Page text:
Electronic properties by ab initio calculations

Stacking faults. The changes in the electronic properties caused by the presence of SFs in 3C-SiC have been investigated by different theoretical groups and there is a general consensus that SFs in 3C-SiC do not give rise to electrically active states in the fundamental bandgap of the material, in contrast to the hexagonal SiC phases.38,39,63,64 As highlighted above, SFs in 3C-SiC correspond to the inclusions of stripes with hexagonal structures in the cubic phase. The valence band edges of the cubic and hexagonal polytypes are almost aligned,65 and the difference in the bandgap values between the cubic and the hexagonal phases causes a band-offset mostly between their conduction bands. In particular, the 3C phase has the smallest bandgap as compared to the hexagonal polytypes, thus the inclusion of hexagonal stripes (i.e. SFs) in 3C-SiC creates quantum barriers as evident in Fig. 2, where the local density of states (LDOS) obtained by density functional theory (DFT) calculations has been plotted as a function of the position along the c-axis ([111] direction) of a simulated 3C-SiC supercell, which includes a triple SF (the behaviour with single and double SFs is identical). This is a distinctive aspect of the SFs in 3C-SiC, as compared to the hexagonal polytypes and particularly 4H-SiC, where a quantum well-like behaviour of the SFs has been found,38 causing the rise of active unoccupied states in the SiC bandgap. In contrast, SFs in 3C-SiC do not give rise to intra-gap states, which have been inferred as a very likely cause of the leakage current in 3C-SiC devices. However, SFs have finite dimensions in real crystals and their terminations have not yet been included in the analysis of the electronic properties of defective 3C-SiC.
image file: d0tc00909a-f2.tif
Fig. 2 Local density of states (LDOS) integrated in slice boxes along the c-axis of the simulated supercell, which is illustrated on top. The red triangles highlight the tetrahedra of the faulted planes as compared to the perfect stacking of the 3C-SiC (blue tetrahedra). The dotted lines highlight the trend of the band edges along the c-axis: a quantum barrier is very evident in the space region where the triple SF is present.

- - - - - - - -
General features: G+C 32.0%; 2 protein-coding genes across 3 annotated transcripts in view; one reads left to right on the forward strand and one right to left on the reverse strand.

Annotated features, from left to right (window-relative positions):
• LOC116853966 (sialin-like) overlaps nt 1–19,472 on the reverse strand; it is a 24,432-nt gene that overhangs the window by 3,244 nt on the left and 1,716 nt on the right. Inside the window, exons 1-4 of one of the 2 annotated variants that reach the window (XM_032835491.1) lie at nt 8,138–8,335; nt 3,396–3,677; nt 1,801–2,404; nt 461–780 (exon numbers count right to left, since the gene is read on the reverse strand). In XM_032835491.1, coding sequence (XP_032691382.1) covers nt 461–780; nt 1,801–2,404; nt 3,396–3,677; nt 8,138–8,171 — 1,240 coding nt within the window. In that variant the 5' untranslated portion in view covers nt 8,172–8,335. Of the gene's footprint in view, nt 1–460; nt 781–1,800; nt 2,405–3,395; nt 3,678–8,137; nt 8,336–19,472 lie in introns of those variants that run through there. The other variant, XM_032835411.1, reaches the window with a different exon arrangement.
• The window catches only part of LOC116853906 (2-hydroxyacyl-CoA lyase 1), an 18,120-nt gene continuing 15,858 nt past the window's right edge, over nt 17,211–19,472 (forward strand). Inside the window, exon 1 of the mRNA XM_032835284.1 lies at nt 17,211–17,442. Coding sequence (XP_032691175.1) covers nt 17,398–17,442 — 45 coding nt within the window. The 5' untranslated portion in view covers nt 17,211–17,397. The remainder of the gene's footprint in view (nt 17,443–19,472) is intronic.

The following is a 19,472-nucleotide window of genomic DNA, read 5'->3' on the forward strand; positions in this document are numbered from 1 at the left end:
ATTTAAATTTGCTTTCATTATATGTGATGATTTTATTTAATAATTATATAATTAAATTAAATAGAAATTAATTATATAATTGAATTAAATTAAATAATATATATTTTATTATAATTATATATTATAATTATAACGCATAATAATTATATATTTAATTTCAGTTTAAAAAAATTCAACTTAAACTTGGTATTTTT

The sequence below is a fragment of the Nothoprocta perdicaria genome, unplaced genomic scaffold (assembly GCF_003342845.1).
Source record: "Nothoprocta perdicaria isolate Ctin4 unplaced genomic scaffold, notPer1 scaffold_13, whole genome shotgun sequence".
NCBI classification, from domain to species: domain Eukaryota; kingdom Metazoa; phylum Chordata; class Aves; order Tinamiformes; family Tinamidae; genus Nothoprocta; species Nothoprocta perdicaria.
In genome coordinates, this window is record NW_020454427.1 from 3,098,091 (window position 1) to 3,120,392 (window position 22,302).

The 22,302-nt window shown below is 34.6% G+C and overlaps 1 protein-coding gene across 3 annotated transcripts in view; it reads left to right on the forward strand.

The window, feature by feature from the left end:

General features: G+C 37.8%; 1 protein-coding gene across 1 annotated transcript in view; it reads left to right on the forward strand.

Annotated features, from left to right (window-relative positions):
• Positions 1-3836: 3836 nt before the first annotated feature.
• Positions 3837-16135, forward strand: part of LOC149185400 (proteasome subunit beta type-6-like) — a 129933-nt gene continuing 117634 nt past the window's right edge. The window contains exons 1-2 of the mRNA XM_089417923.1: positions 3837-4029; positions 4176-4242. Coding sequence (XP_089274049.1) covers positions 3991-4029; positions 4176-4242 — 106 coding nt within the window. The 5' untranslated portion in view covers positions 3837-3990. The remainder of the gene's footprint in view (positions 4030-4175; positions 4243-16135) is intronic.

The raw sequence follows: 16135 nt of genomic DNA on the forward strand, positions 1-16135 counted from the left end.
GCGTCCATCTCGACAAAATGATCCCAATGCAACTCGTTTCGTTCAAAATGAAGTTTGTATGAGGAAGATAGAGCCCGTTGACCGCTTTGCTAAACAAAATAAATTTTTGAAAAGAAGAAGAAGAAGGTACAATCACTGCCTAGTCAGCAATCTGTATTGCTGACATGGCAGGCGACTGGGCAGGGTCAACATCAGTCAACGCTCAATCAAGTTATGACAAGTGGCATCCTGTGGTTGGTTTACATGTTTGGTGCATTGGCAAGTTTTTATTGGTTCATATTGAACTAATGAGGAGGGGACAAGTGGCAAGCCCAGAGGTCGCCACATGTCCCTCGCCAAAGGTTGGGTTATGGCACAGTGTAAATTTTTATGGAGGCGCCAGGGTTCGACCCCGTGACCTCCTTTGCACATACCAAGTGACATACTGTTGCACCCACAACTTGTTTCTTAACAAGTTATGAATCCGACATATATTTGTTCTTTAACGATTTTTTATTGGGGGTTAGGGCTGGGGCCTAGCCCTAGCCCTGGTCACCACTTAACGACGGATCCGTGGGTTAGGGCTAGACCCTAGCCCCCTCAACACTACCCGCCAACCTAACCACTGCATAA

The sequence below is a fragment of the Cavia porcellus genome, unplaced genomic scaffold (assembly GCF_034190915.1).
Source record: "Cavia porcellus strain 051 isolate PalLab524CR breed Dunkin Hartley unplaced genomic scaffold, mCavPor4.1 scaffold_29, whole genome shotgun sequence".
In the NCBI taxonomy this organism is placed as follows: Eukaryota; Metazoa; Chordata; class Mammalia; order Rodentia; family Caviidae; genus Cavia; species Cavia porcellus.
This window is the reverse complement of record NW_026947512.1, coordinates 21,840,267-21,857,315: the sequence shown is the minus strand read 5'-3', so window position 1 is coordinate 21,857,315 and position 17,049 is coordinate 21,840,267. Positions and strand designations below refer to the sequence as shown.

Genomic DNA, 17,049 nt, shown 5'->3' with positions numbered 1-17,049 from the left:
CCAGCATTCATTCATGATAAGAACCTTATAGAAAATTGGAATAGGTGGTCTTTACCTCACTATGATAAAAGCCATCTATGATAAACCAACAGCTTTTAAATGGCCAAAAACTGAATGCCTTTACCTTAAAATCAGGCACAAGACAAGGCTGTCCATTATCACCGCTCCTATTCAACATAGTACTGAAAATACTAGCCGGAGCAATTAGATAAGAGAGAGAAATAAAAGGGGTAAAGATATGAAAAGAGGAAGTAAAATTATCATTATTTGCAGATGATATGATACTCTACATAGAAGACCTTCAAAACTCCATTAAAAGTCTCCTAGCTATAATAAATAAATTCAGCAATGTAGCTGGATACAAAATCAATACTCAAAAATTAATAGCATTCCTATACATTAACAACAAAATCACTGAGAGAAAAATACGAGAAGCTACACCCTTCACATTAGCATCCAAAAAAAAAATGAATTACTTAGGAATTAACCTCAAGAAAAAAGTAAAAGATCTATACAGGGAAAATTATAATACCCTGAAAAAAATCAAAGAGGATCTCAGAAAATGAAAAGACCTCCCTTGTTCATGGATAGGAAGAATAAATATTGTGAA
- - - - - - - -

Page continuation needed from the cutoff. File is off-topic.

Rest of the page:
Terminating single SFs by partial dislocations. Atomistic details of the core dislocations may have a crucial impact on the electronic properties of the material. By exploiting the structures obtained after the MD simulations, we investigated by means of DFT calculations different possible atomistic configurations for the partial dislocations terminating the single, double and triple SFs with a main goal: identifying those detrimental to the electronic properties of the devices among them. Between all possible configurations, we focus on those that do not have Si or C dangling bonds. In fact, Bernardini et al.63 found for the (single) 30° partial dislocations in SiC that unreconstructed geometries for both Si- and C-core partials, showing Si or C dangling bonds, are energetically unfavoured, as compared to the reconstructed case. The latter shows Si–Si or C–C covalent bonds, which saturate the dangling bonds of the unreconstructed geometry, pushing the defect states outside the bandgap or close to the valence band edge in the case of Si-core 30° partial dislocations. In particular, the strong C–C bonds of the C-core of the 30° partial dislocations (configuration on the left in Fig. 3) enhance the energy separation between bonding and anti-bonding states associated with the hybridization of their orbitals, resembling the sp3 hybridization in bulk SiC and thus preventing the formation of intra-gap states as evident in Fig. 3 (right). In contrast, the Si–Si bonds of the Si-core of the 30° partial dislocations, illustrated on the right side of Fig. 3, are much weaker than the C–Si bonds in the pristine SiC. As a matter of fact, the energy separation between the bonding and anti-bonding states of the Si-core atoms is not as large as in the pristine SiC case, and intra-gap states are visibly formed close to the VB edge (see Fig. 3). The partial density of states (PDOS) associated with C and Si atoms at the core of the partial dislocation or in the pristine bulk, as plotted in Fig. 4, better clarifies these aspects. The VB of 3C-SiC mainly originated from the orbitals of the C-atoms, while the Si atoms contribute more to the CB states. When C–C (or Si–Si) bonds are present in SiC, the gap between the bonding and anti-bonding states is due to the hybridization between the orbitals of the same atomic type, which then contribute to the formation of both the CB and VB. In fact, the PDOS of the C-core atoms plotted in Fig. 4 shows a marked peak in the CB, which is not present in the PDOS of C-bulk atoms, but this peak is well above the CB edge. The Si-core atoms induce a PDOS peak in the VB, also not present in the bulk case. This peak evidences states that are above the VB edge, reasonably due to the weaker Si–Si bonds, as compared to the C–Si ones, forming band-like states from the VB edge up to about 0.7 eV above the VB. The band-like behaviour of these states will be discussed further below.